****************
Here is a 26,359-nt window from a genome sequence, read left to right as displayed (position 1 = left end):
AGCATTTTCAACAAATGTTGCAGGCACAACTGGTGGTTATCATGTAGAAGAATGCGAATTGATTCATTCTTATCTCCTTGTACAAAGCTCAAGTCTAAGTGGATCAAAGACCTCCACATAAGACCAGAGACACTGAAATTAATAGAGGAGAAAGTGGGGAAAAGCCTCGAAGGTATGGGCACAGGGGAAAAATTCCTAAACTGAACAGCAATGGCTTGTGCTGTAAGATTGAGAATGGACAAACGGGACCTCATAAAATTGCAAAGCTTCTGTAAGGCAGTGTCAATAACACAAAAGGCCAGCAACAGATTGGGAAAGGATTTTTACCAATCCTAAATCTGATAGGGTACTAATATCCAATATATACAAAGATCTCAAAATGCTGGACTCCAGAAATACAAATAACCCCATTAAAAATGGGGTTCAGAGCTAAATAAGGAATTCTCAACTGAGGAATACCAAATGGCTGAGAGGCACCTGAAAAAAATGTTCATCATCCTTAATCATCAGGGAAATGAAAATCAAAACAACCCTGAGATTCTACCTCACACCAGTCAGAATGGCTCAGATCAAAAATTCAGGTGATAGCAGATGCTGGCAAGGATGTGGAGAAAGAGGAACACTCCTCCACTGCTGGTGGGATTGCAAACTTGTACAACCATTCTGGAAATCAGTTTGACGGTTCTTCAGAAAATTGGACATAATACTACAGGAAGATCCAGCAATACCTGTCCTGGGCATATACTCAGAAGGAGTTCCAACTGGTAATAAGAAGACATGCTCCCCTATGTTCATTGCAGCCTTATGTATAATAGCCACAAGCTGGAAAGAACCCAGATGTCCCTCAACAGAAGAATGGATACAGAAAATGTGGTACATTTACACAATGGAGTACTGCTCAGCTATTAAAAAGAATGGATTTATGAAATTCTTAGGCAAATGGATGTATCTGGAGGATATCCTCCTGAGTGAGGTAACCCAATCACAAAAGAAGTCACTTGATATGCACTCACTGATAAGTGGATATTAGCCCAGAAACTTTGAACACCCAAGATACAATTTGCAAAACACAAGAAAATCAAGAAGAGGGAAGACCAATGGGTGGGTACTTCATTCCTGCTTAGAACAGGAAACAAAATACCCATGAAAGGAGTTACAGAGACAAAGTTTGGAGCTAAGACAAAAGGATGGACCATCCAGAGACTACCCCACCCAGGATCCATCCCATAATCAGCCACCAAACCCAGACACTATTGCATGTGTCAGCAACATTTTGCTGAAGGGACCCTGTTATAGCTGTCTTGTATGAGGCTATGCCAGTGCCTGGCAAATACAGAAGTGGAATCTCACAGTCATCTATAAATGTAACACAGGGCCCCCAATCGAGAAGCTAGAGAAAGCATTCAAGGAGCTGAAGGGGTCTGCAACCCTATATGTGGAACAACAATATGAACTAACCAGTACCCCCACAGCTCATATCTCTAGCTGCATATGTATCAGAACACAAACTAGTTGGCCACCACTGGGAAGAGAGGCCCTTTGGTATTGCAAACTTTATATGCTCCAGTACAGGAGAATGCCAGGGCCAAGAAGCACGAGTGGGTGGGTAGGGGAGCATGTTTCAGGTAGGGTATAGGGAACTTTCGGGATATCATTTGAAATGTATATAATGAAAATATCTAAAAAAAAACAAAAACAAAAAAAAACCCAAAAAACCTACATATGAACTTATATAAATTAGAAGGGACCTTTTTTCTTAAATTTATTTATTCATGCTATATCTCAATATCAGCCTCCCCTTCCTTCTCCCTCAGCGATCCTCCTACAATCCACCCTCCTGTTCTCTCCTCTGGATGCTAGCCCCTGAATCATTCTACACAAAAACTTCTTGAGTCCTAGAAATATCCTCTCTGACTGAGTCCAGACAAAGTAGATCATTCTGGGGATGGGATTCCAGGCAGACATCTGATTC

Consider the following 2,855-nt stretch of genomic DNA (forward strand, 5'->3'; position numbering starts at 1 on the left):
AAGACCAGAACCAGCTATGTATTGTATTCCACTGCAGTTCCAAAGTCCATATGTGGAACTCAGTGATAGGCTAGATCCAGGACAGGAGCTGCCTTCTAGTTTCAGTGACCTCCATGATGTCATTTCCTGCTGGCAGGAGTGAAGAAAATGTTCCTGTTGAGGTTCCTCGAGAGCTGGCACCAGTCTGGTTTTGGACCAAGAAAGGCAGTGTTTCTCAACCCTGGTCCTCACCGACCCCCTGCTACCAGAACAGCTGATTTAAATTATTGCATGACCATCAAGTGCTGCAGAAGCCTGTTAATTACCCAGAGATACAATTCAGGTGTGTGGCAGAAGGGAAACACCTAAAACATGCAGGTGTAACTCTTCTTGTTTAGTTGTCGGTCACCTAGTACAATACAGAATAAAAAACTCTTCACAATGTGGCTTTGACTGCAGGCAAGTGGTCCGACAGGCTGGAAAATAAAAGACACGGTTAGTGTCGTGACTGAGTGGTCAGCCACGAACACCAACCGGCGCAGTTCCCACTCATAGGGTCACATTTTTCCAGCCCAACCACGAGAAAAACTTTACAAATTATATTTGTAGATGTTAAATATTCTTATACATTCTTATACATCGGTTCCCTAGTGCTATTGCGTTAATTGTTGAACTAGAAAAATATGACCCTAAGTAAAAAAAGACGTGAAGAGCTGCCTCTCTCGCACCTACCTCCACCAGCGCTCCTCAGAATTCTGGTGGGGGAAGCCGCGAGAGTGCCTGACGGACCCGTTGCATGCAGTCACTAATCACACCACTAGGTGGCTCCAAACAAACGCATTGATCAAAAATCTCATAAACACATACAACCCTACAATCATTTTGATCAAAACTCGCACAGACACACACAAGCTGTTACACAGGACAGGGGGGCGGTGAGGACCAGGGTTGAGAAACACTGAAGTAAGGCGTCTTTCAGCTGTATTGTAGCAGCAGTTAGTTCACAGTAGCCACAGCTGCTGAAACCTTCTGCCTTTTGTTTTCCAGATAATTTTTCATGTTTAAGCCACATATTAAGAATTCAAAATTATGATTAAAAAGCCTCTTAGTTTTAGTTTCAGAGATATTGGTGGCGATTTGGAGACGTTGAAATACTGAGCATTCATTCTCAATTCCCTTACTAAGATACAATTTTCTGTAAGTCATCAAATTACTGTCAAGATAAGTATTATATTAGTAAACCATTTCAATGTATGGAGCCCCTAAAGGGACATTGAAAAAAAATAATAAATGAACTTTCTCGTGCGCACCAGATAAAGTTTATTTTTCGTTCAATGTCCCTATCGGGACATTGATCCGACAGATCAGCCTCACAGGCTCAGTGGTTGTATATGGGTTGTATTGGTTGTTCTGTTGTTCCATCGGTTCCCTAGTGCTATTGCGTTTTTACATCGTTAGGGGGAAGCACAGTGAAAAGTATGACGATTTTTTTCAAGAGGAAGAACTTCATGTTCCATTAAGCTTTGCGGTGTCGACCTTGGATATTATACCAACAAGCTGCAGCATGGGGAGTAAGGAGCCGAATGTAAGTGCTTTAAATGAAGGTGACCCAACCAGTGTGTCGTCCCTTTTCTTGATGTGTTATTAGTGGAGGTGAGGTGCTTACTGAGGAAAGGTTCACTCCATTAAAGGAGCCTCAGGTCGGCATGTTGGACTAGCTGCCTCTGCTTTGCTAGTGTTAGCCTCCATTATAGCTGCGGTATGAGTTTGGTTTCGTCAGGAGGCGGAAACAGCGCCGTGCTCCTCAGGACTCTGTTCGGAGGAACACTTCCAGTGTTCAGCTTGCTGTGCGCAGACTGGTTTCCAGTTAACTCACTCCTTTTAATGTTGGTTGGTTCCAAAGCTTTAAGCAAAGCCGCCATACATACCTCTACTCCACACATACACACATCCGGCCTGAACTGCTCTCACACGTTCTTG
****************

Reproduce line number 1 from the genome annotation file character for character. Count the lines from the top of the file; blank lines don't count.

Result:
Here is a 26,359-nt window from a genome sequence, read left to right as displayed (position 1 = left end):